Bolts concerned about Bishop: ‘He’s having health issues, for sure’


After watching Ben Bishop get knocked out of action three times in the last month, Tampa Bay head coach Jon Cooper admitted he’s worried about his No. 1 netminder.

“Clearly there is a concern,” Cooper said, per the Tampa Bay Times. “To start games and not finish when I’m not the one giving him the hook … he’s having health issues, for sure.”

Here’s more, from the Times:

That concern played itself out before Saturday’s 4-2 win over the Red Wings. Cooper said he might warm up Bishop, Cedrick Desjardins and Kristers Gudlevskis (called up from AHL Syracuse as insurance) before naming a tandem. As it turned out, only Bishop and Gudlevskis warmed up, and Bishop got the start.

None of that diminished the worry about Bishop, who left the Jan. 5 game at Edmonton with a wrist injury, the Jan. 30 game at Ottawa after he was inadvertently kicked in the head by teammate Nikita Kucherov and Thursday against the Maple Leafs with an upper-body injury.

“Ben doesn’t pull himself out of games because he doesn’t want to play,” Cooper said. “He’s pulling himself out of games because it’s extremely painful to play. So the Olympic break (which begins today) is probably going to help him.”

One wonders if the rigors of being a No. 1 goalie are catching up to Bishop. The NHL’s tallest netminder had no experience carrying the load prior to this year — in fact, Bishop had never appeared in more than 22 games in any of his first four seasons in the league. This year, he hit the 22 game mark by early December.

It’ll be really interesting to see how Tampa Bay and Cooper handle Bishop’s minutes and health post-Olympics. The 27-year-old has Vezina-worthy numbers (28-8-4, 1.99 GAA, .933 save percentage) and, given the injury to Steve Stamkos, could very well be the Lightning’s MVP, so he’s vitally important to the club’s success.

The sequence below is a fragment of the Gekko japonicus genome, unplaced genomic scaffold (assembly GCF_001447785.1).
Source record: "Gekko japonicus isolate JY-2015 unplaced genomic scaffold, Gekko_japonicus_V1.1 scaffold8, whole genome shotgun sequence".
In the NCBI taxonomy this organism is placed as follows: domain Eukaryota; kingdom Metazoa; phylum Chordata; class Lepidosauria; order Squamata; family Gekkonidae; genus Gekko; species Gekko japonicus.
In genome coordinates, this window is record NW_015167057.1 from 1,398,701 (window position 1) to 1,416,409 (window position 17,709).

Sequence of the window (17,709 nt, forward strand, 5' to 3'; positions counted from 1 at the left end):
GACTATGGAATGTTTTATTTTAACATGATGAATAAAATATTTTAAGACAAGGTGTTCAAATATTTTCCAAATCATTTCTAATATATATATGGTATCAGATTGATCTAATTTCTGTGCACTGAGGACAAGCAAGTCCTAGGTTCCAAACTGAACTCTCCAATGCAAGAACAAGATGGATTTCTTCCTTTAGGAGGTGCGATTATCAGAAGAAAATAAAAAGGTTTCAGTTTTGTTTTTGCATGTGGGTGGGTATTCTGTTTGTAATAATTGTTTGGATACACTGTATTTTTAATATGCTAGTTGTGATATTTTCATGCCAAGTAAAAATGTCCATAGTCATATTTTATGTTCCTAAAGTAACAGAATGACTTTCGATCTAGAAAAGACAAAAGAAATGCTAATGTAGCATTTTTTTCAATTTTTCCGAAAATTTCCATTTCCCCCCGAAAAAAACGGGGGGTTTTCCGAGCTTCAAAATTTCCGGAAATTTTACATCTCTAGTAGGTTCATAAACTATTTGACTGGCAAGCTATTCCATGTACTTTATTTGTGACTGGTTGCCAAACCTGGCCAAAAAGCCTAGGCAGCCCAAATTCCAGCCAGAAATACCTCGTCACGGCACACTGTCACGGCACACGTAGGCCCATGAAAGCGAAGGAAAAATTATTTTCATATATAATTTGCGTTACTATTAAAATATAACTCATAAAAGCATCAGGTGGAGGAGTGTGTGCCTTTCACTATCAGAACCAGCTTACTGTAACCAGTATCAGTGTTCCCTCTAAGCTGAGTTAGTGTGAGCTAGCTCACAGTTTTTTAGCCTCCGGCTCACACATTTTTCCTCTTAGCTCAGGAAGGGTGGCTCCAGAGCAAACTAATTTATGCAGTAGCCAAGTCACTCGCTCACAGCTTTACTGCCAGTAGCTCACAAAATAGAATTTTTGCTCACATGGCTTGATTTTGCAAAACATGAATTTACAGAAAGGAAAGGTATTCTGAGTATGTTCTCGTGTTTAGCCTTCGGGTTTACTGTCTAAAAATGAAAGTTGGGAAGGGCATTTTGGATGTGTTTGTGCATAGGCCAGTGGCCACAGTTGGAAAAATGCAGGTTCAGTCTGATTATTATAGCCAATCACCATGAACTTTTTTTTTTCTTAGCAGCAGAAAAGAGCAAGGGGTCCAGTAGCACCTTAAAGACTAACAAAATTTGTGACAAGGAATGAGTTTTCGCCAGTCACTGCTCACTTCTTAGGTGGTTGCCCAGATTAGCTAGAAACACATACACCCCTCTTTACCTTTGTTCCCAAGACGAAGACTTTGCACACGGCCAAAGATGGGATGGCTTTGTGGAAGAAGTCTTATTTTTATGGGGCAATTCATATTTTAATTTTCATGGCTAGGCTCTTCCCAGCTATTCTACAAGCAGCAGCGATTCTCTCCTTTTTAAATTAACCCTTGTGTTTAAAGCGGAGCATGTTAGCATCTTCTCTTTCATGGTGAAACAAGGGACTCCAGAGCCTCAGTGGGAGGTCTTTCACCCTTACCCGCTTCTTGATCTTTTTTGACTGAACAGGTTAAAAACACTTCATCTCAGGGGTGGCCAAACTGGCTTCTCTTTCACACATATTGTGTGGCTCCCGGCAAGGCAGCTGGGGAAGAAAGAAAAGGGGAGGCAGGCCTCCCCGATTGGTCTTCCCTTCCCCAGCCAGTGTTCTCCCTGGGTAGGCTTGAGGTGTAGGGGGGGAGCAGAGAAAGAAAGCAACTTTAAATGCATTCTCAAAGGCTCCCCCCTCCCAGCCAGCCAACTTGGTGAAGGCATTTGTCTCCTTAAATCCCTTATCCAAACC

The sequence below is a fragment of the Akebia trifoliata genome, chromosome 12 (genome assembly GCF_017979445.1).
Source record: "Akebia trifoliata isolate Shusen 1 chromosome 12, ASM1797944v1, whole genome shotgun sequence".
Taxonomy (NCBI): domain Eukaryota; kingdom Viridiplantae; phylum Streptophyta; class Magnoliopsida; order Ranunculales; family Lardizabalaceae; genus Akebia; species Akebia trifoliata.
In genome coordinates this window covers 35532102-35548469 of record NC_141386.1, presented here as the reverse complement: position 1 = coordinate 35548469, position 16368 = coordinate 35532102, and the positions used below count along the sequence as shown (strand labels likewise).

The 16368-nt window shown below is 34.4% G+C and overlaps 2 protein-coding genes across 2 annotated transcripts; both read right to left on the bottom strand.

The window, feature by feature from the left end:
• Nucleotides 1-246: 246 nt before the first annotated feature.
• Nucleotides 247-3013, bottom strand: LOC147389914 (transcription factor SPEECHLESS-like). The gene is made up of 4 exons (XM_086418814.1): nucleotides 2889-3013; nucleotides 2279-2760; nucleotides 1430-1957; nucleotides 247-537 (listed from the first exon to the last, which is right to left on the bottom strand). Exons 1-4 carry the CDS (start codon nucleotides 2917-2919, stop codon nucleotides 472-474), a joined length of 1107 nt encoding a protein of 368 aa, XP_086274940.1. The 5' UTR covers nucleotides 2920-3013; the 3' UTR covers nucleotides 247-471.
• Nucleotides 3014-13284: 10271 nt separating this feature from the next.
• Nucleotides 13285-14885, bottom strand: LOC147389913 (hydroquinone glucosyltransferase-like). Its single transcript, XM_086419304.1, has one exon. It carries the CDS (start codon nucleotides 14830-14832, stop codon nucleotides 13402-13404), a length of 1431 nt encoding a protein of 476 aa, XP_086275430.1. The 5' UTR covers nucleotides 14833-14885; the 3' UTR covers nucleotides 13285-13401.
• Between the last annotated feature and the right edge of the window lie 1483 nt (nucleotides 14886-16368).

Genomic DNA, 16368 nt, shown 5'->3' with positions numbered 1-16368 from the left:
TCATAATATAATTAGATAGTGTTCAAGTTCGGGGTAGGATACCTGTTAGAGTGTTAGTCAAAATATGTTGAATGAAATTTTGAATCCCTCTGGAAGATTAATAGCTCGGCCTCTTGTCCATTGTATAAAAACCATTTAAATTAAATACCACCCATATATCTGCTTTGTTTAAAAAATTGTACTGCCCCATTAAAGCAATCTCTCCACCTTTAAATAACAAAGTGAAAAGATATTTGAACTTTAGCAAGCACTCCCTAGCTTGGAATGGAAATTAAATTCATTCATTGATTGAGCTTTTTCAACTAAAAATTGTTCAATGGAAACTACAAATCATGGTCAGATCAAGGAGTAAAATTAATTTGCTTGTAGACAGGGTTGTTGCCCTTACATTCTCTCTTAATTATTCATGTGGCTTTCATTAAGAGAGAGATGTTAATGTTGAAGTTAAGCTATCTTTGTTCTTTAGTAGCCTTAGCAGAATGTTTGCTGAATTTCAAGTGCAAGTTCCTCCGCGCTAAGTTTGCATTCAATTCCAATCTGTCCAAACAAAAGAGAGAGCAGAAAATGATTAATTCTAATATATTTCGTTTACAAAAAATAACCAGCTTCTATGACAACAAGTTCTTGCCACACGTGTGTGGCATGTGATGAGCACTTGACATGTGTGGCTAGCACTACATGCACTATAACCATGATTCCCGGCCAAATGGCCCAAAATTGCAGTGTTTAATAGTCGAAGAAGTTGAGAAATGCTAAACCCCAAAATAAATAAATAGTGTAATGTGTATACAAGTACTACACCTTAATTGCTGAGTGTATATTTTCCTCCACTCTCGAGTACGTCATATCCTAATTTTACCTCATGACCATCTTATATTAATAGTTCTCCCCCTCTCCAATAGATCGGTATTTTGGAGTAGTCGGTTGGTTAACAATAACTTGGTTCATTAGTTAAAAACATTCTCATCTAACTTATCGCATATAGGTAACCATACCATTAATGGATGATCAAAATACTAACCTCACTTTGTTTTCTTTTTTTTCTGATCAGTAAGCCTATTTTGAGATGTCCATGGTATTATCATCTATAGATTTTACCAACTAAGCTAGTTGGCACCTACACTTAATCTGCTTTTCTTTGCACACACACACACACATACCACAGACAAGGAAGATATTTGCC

The club will probably look to give Bishop some rest down the stretch, but it won’t be easy. Backup goalie Anders Lindback is out with an ankle injury and while Tampa is in a good spot standings-wise, things promise to get tight after the break. The Bolts are only seven points up on eighth-place Detroit in the playoff chase and will begin their post-Olympic schedule with a tough four-game road swing through Nashville, Dallas, Colorado and St. Louis.

Blue Jackets’ Wennberg done for night with upper-body injury

Alexander Wennberg, Jay Bouwmeester
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It wouldn’t be a regular season game without a Columbus Blue Jackets injury, right?

OK, the Blue Jackets hope that 2015-16 looks different from the medically challenged mess of last season, but at least one player is banged up tonight.

Alexander Wennberg suffered an upper-body injury and won’t return on Friday, as the team noted.

There’s no word yet regarding how serious the issue might be. It looks like he might have suffered an injury thanks to a Chris Kreider check:

Naturally, the Blue Jackets must hope that this doesn’t begin another trend.

Kings grab goalie insurance by signing Budaj

LOS ANGELES, CA - SEPTEMBER 22: Jhonas Enroth #1 and Peter Budaj #31 of the Los Angeles Kings stretch before a game against the Arizona Coyotes at STAPLES Center on September 22, 2015 in Los Angeles, California. (Photo by Andrew D. Bernstein/NHLI via Getty Images)
via Los Angeles Kings
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In slightly less interesting Los Angeles Kings news than the latest in the Mike Richards fiasco, the team handed Peter Budaj a one-year, two-way deal on Friday.

The veteran goalie’s contract pays $575K on the NHL level and $100K in the AHL (though it’s $150K guaranteed), according to Hockey’s Cap.

At the moment, it sounds like Budaj will be third on the Kings’ goalie depth chart. That says as much about how things have been going lately for Los Angeles than Budaj’s work on a PTO.

As noted above, one of the more significant moves in Budaj’s favor came when the New York Islanders claimed Jean-Francois Berube off of waivers this week.

The Kings actually waived Budaj before signing him, so this has to be a relief to a goalie with a fairly robust resume as a backup.

All apologies to Budaj, but it’s probably true that the Kings would prefer not to see him at the NHL level very often in 2015-16.